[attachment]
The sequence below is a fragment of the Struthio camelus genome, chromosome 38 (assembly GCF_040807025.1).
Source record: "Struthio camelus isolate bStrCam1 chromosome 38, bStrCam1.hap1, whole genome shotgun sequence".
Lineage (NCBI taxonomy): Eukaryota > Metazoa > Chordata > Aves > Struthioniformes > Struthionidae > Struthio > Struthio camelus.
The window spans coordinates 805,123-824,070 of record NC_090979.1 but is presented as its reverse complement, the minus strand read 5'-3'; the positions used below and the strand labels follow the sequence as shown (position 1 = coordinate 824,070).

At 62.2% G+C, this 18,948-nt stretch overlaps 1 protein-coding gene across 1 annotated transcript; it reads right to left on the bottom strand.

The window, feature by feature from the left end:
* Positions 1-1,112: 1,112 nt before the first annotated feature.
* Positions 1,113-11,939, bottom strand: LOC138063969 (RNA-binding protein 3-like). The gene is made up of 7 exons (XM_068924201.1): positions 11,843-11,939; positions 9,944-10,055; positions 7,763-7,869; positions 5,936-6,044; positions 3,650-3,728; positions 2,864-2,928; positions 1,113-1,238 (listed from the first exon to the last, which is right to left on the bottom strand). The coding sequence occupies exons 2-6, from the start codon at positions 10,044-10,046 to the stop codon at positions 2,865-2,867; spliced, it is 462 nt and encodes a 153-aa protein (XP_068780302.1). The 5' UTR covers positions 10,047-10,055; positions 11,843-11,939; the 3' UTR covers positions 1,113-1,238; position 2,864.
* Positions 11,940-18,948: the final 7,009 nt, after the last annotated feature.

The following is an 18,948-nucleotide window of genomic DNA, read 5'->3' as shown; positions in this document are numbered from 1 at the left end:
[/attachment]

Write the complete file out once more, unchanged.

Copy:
The sequence below is a fragment of the Struthio camelus genome, chromosome 38 (assembly GCF_040807025.1).
Source record: "Struthio camelus isolate bStrCam1 chromosome 38, bStrCam1.hap1, whole genome shotgun sequence".
Lineage (NCBI taxonomy): Eukaryota > Metazoa > Chordata > Aves > Struthioniformes > Struthionidae > Struthio > Struthio camelus.
The window spans coordinates 805,123-824,070 of record NC_090979.1 but is presented as its reverse complement, the minus strand read 5'-3'; the positions used below and the strand labels follow the sequence as shown (position 1 = coordinate 824,070).

At 62.2% G+C, this 18,948-nt stretch overlaps 1 protein-coding gene across 1 annotated transcript; it reads right to left on the bottom strand.

The window, feature by feature from the left end:
* Positions 1-1,112: 1,112 nt before the first annotated feature.
* Positions 1,113-11,939, bottom strand: LOC138063969 (RNA-binding protein 3-like). The gene is made up of 7 exons (XM_068924201.1): positions 11,843-11,939; positions 9,944-10,055; positions 7,763-7,869; positions 5,936-6,044; positions 3,650-3,728; positions 2,864-2,928; positions 1,113-1,238 (listed from the first exon to the last, which is right to left on the bottom strand). The coding sequence occupies exons 2-6, from the start codon at positions 10,044-10,046 to the stop codon at positions 2,865-2,867; spliced, it is 462 nt and encodes a 153-aa protein (XP_068780302.1). The 5' UTR covers positions 10,047-10,055; positions 11,843-11,939; the 3' UTR covers positions 1,113-1,238; position 2,864.
* Positions 11,940-18,948: the final 7,009 nt, after the last annotated feature.

The following is an 18,948-nucleotide window of genomic DNA, read 5'->3' as shown; positions in this document are numbered from 1 at the left end: